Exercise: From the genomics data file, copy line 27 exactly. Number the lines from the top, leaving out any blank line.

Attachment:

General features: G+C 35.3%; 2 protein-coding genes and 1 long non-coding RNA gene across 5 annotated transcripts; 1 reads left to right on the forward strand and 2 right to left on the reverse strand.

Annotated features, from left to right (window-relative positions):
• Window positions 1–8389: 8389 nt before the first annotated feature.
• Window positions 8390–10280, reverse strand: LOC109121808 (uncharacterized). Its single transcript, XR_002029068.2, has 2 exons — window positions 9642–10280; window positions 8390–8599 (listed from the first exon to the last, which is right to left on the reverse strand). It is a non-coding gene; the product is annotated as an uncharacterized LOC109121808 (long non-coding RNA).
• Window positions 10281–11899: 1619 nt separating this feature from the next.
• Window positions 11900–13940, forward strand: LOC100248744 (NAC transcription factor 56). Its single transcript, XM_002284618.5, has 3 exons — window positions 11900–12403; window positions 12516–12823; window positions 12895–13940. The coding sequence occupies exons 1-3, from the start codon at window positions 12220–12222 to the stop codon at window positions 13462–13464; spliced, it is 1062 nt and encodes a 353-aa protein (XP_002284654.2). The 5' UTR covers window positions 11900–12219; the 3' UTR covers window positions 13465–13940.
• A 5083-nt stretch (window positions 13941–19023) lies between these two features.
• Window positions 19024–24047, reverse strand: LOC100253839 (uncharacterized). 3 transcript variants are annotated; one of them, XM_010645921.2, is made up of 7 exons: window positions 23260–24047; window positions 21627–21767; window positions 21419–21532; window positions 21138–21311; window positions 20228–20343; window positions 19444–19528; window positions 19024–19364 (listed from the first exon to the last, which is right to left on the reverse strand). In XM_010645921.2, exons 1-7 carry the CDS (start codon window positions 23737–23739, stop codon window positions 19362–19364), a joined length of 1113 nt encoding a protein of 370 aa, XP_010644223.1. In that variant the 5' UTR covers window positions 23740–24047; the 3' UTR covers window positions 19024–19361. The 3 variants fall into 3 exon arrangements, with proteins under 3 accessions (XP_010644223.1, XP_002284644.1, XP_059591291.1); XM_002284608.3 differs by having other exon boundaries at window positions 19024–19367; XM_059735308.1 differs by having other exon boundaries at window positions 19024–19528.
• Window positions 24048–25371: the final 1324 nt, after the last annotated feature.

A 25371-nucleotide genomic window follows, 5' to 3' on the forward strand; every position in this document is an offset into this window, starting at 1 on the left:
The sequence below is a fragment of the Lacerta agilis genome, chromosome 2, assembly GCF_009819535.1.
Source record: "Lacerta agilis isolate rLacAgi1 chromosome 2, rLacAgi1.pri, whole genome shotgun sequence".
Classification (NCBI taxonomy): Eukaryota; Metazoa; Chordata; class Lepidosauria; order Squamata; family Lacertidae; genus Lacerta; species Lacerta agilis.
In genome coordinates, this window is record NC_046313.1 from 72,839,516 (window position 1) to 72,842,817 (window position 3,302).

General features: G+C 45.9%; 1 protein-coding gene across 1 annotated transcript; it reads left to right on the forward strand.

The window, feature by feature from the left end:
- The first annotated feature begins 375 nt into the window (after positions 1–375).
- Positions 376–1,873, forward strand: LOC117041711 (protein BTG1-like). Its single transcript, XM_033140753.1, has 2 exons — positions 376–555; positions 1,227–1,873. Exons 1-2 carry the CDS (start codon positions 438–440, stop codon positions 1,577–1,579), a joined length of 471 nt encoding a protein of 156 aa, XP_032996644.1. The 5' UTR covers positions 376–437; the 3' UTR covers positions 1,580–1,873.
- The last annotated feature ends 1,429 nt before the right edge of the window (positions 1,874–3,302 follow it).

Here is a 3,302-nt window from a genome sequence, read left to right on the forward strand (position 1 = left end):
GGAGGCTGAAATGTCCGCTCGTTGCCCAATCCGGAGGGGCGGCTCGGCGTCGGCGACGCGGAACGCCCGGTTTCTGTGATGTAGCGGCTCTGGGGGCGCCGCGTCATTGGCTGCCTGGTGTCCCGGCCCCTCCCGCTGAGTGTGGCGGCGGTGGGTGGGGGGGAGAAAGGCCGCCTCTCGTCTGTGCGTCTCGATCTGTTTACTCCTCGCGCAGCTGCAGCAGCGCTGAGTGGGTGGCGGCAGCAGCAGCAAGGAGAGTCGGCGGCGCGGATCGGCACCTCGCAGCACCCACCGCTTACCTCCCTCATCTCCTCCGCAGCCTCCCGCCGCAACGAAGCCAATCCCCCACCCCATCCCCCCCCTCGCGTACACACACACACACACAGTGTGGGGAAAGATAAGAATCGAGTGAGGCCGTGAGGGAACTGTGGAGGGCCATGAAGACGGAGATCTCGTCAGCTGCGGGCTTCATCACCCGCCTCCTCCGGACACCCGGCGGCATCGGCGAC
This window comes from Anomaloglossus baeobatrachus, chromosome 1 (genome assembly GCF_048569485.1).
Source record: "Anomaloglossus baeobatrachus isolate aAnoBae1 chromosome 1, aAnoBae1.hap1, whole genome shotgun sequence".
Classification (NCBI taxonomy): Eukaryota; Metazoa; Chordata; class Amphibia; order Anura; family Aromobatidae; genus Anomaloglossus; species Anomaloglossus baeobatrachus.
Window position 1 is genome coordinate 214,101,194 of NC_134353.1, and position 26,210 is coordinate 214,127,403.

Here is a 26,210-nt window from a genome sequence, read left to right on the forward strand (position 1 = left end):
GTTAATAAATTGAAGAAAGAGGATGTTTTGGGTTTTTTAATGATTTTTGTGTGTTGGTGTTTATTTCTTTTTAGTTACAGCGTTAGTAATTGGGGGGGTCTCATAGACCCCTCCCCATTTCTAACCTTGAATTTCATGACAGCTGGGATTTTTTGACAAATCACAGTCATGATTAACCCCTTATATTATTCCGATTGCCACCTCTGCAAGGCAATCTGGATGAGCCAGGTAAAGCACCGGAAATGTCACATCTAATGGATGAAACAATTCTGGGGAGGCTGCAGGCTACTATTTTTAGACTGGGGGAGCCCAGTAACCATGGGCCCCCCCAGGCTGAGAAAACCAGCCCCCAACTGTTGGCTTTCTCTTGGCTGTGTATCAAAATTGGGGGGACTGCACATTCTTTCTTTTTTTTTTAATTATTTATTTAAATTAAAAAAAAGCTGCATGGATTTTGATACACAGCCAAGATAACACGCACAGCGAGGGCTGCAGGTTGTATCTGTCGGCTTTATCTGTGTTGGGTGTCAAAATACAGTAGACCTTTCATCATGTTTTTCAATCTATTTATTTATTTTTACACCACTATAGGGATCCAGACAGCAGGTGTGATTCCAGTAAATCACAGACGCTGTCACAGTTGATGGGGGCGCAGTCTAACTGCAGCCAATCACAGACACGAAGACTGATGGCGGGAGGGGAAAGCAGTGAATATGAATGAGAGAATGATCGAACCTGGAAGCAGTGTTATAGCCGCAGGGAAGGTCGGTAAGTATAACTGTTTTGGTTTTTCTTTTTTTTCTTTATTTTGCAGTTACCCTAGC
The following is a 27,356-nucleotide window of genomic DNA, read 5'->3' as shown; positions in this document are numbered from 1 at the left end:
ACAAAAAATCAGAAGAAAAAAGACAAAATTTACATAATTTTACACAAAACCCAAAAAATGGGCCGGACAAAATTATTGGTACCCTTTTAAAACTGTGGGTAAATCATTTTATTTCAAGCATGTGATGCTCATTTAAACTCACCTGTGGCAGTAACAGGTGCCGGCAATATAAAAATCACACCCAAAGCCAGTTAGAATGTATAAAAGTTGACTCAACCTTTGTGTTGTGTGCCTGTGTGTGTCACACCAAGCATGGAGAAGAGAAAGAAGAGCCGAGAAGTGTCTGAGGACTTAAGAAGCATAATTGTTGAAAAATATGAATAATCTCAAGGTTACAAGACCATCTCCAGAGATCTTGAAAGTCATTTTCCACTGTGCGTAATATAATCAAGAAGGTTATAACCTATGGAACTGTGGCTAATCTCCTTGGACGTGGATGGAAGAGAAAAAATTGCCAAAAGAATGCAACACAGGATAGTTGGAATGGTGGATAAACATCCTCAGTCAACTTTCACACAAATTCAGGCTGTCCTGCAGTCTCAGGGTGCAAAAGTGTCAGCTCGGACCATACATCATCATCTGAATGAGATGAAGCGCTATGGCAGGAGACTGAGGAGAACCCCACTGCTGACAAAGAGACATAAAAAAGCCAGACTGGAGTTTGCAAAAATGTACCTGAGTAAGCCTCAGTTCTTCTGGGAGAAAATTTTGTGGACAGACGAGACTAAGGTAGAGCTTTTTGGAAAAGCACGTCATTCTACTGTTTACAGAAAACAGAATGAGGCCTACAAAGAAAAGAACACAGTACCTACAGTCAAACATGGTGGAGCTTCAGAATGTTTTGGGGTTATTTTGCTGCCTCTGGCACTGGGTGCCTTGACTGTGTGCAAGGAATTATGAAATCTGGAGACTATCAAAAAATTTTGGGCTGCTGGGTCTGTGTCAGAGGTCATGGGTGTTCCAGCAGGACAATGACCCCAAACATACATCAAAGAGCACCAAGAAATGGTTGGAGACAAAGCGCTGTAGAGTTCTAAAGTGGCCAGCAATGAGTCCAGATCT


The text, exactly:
GTTAATAAATTGAAGAAAGAGGATGTTTTGGGTTTTTTAATGATTTTTGTGTGTTGGTGTTTATTTCTTTTTAGTTACAGCGTTAGTAATTGGGGGGGTCTCATAGACCCCTCCCCATTTCTAACCTTGAATTTCATGACAGCTGGGATTTTTTGACAAATCACAGTCATGATTAACCCCTTATATTATTCCGATTGCCACCTCTGCAAGGCAATCTGGATGAGCCAGGTAAAGCACCGGAAATGTCACATCTAATGGATGAAACAATTCTGGGGAGGCTGCAGGCTACTATTTTTAGACTGGGGGAGCCCAGTAACCATGGGCCCCCCCAGGCTGAGAAAACCAGCCCCCAACTGTTGGCTTTCTCTTGGCTGTGTATCAAAATTGGGGGGACTGCACATTCTTTCTTTTTTTTTTAATTATTTATTTAAATTAAAAAAAAGCTGCATGGATTTTGATACACAGCCAAGATAACACGCACAGCGAGGGCTGCAGGTTGTATCTGTCGGCTTTATCTGTGTTGGGTGTCAAAATACAGTAGACCTTTCATCATGTTTTTCAATCTATTTATTTATTTTTACACCACTATAGGGATCCAGACAGCAGGTGTGATTCCAGTAAATCACAGACGCTGTCACAGTTGATGGGGGCGCAGTCTAACTGCAGCCAATCACAGACACGAAGACTGATGGCGGGAGGGGAAAGCAGTGAATATGAATGAGAGAATGATCGAACCTGGAAGCAGTGTTATAGCCGCAGGGAAGGTCGGTAAGTATAACTGTTTTGGTTTTTCTTTTTTTTCTTTATTTTGCAGTTACCCTAGC